Tuesday, May 13, 2014


Not all the domes on Santorini are the famous blue or the plain white.
  As always, click on any image for larger view.

Best way to start a holiday
On pedestrian path/Santorini
Once the wind finally died down we left BeBe docked in Naxos Town marina and splurged for a ferry trip down to Santorini.  The Blue Star Ferries newest ferry named Delos is nice!  Very comfortable.  It felt like no movement at all even though we were motoring along at 25 knots.  Seats like oversized recliners with dozens of televisions hanging overhead in the section where we chose to sit.  We skipped the on-board cafe and shops and bars, but those looked nice also.  Greece has this ferry thing down to an art!

Santorini, a/k/a Thira.  The name of Santorini comes
from earlier name of Santa Irene.  It is known as
Thira today, sometimes spelled Thera.
The ferry leaves Naxos Town at 12:50 and arrives in Santorini 2 hours later after briefly stopping in Ios.  We had visited Santorini in 2011 and anchored in the caldera next to the new dome that has formed.  It was not possible for us to go ashore.  Here is what I wrote about that visit:

And here is what grandson Zachary wrote about that visit:

This time we would see Santorini from the top view.  A very different perspective.

The gray gate door is the entrance to our patio and room.

We had arranged a 'romantic room' at the Blue Dolphins and transportation from the port was also pre-arranged.    A 'romantic room' at this hotel cost ~50 Euro more than a regular double room; the difference supposedly being that one gets a private balcony with a 'romantic room.'  Found the driver holding a sign as instructed and soon we were winding up...up...up...and...yet farther up to the top of the ridge, then north to our hotel.  

Down many steps to get to our room.
 Down many more steps to
 reception or breakfast.
That is Bill way down there walking
back up from reception 

The town of Fira is the capital of of Santorini; our hotel was located in Firostefano which is just north of Fira.  There were many steps D-O-W-N and then a few steps U-P to find the reception office.  So that we could then retrace those few steps D-O-W-N and many steps U-P to get to our room.  And what a room.  It was like a tiny apartment sans kitchen.  A bedroom with curtained off closet area, television and docking speakers for our iPhone for music.  A small room with breakfast table and 2 chairs and mini-fridge.  And bathroom with the most unusual shower built into an angled recessed area.  And the best part, a very large patio.  A really very large patio that wrapped the corner, with chaise loungers and built-in seating and another breakfast table and chairs.  Overlooking the volcano caldera.  The entrance to our room was secured by a locking gate and not too far off the pedestrian path that winds along the top of Santorini.  We wondered if they had put us in the Honeymoon Suite.  We certainly had the best view of any room at this hotel.  And the largest accommodations.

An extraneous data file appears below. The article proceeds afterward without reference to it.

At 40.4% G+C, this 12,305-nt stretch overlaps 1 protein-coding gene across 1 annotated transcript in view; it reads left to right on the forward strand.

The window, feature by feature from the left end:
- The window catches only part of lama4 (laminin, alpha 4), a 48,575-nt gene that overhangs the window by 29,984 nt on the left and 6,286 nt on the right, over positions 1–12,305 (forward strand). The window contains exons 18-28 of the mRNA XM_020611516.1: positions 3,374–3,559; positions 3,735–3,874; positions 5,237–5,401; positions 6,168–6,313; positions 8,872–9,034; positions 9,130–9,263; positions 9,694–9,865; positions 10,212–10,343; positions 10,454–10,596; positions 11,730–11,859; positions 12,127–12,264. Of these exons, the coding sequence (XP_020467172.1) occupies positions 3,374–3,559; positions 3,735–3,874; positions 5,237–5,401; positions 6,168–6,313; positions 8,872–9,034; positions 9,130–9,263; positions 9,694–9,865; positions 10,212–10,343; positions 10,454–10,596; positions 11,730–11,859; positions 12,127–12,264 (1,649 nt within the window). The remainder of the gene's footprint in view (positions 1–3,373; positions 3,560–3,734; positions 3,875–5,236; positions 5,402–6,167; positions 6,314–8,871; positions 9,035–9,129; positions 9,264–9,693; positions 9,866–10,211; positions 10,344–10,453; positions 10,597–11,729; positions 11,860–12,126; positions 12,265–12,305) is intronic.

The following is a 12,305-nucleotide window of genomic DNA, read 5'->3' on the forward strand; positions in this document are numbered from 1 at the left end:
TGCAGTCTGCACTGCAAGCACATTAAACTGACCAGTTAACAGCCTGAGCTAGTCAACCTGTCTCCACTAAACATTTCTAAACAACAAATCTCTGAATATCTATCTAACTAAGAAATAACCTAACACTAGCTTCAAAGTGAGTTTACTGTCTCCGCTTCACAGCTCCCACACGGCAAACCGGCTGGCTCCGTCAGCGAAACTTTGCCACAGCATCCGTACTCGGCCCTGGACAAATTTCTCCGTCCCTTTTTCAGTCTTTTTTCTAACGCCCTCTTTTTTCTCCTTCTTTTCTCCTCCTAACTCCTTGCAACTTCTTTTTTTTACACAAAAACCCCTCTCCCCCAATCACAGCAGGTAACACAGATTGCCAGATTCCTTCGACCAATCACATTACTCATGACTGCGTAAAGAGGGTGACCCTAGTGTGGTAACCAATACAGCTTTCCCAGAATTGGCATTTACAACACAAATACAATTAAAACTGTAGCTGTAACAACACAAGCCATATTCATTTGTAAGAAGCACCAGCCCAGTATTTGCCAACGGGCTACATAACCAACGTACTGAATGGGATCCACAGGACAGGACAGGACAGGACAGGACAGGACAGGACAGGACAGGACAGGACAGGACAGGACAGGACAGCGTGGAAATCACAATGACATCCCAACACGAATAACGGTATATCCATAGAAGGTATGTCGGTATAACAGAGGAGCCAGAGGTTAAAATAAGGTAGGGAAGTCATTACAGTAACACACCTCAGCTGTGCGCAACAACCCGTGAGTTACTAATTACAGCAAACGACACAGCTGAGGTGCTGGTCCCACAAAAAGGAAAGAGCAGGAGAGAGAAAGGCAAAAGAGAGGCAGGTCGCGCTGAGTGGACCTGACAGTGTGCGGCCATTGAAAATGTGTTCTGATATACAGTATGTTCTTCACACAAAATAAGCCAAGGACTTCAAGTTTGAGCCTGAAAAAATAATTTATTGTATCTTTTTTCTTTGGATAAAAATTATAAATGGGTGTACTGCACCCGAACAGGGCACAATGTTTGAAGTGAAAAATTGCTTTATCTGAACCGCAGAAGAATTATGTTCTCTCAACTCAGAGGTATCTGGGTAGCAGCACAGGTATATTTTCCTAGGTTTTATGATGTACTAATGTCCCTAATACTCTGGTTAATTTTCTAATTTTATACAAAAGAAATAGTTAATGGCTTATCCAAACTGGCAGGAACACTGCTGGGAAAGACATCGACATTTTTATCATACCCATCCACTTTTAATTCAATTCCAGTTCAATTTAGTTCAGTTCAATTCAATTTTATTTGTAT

Inside our patio gate/door 

Side part of our patio
Bill sitting on front patio.  That little 'house' was our room.

Bill enjoying the view on our patio

Bill spent a lot of time enjoying view

View from our bed.

We did not understand this.  That 'hole' at the foot of the
bed was filled with rocks.  Decorative touch?  Place to
put heated rocks in winter to warm room?

View from our patio the next morning.  Fogged in!

City in the Clouds!  Actually, fog.  It was a neat experience to see
the fog dissipate and the islands and cities become visible.
City lights behind me after a long walk back (uphill!!) after dinner.

Three of those famous blue domes
Oh, BTW, the driver had explained to us that the island of Santorini is the caldera.  I told him that I thought the caldera was the depression where the water and the new dome are, but he was insistent that the caldera is the land ridge which comprises the island of Santorini.  (I think he is wrong.)

We walked to the nearest market to buy snacks, then returned to the patio to enjoy the bottle of Moet and Chandon that Maria and Wily on S/V Pitu had gifted to us back in Gocek last month.  Wonderful!  A real treat.  

Restaurant we enjoyed.  Tiny!
Excellent authentic Italian cuisine
Later that evening we strolled down the pedestrian path toward Fira and chose a restaurant for dinner.  I was in the mood for Italian and ilCantuccio did not disappoint!  
The restaurant is comprised only of that tiny patio and
the space behind that door.  Very tiny.  That stairway
leads to another larger restaurant.
I loved the way that the restaurant had made the most of the very limited space available on this steep mountainside.  We each enjoyed different pastas and shared a delicious smoked salmon appetizer.  

This restaurant had an old
windmill.  It was above the
Italian restaurant that we
liked so much.

The trees that produce the flower buds that are known as capers grown wild all over Santorini.  No surprise that capers are integral ingredients to so many of the culinary delights.  Our one night in Santorini was complete enjoyment.  This meal was so good that the following day we returned for a pizza lunch.  It also was great.